Putting aside the question of whether the Second Circuit’s legal analysis was sound, as a matter of policy this may, at first glance, seem like a perverse result. Yet this seeming disconnect between the reach and scope of the Dodd-Frank Act’s bounty and anti-retaliation provisions may result, paradoxically, in an improvement in both the volume and content of whistleblower reports.  Continue reading

Crowdsourcing the Fight Against Fake Drugs

Producing and selling falsified medicines—fake drugs deliberately labeled as real and sold to consumers—has been described by the Institute of Medicine as “the perfect crime.” The industry tops $200 billion annually and in Africa alone is responsible for 100,000 deaths each year. The WHO identifies corruption as one of the biggest challenges to keeping these drugs off the market, but the number of access points all along the supply chain—at the point of manufacturer, in customs offices, at distribution centers or individual pharmacies—make reining in corruption a gargantuan task. Governments may squeeze one area—say stricter regulation of customs offices—only to find distribution centers being turned into drug swap shops.

We may, however, be witnessing a shift in how governments approach these issues, moving from confronting corruption head on—which has met with mixed results—to simply circumventing it. The Nigerian experience is noteworthy. Nigeria’s National Agency for Food and Drug Administration (NAFDAC) has teamed up with Sproxil, a product verification company, to allow consumers to individually verify the authenticity of their drugs. NAFDAC is effectively crowdsourcing its falsified medicines anti-corruption efforts, and with some very positive results. Continue reading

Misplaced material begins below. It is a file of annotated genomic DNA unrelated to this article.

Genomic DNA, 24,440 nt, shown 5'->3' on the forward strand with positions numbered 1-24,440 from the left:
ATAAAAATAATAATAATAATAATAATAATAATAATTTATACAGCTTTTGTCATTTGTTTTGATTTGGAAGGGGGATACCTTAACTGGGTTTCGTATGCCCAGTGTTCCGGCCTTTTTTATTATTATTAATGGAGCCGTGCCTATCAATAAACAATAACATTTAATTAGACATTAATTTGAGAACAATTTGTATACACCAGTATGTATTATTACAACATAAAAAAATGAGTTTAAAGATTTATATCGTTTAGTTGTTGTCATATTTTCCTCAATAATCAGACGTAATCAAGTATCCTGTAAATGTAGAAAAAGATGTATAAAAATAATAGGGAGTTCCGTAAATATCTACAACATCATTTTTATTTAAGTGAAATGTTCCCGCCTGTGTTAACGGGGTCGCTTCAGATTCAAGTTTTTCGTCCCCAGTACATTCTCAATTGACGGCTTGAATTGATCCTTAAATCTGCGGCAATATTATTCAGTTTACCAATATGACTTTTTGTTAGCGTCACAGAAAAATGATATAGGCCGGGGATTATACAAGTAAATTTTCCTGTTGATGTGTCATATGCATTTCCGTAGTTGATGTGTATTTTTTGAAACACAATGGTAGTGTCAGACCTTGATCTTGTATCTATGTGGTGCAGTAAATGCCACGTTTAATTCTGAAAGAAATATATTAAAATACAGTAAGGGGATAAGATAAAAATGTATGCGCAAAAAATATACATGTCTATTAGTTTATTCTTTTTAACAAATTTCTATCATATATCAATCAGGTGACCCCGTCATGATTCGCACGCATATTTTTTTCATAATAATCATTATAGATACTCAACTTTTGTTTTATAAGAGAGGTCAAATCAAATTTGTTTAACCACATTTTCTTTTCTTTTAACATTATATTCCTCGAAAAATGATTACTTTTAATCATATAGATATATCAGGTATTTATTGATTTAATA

Guest Post: Global Shell Games — Experimenting with Untraceable Shell Companies

GAB is delighted to welcome back guest contributor Professor Jason Sharman of Griffith University, Australia, who contributes the following post:

Among the various mechanisms for hiding and laundering large sums of money associated with corruption, shell companies that cannot be linked with their real owners have proved one of the most troublesome. A 2011 Stolen Asset Recovery Initiative report on laundering the proceeds of grand corruption noted that from a total of 213 cases, 150 involved the use of shell companies (or, more rarely, trusts) to launder $56.4 billion. Since 2003, all those governments bound by the standards of the Financial Action Task Force (FATF) have promised to ensure timely access to information on identity of those owning shell companies, and FATF rates member countries according to their compliance and the overall level of risk they present. Despite (or perhaps because of) a renewed stress on tracing shell companies’ beneficial (i.e. real) owners, most recently at the G20 leaders’ summit in my home state of Brisbane, there are good reasons to be skeptical about whether the standards are really enforced.

Frustrated with the poor measurement of policy effectiveness in this area, Michael Findley, Daniel Nielson, and I decided to try a new approach. We ran a real-world experiment to see whether corporate service providers would comply with the rules on client screening, particularly in cases where the client profile raised “red flags.” Our findings, reported in our book Global Shell Games, were both worrying and counter-intuitive. Continue reading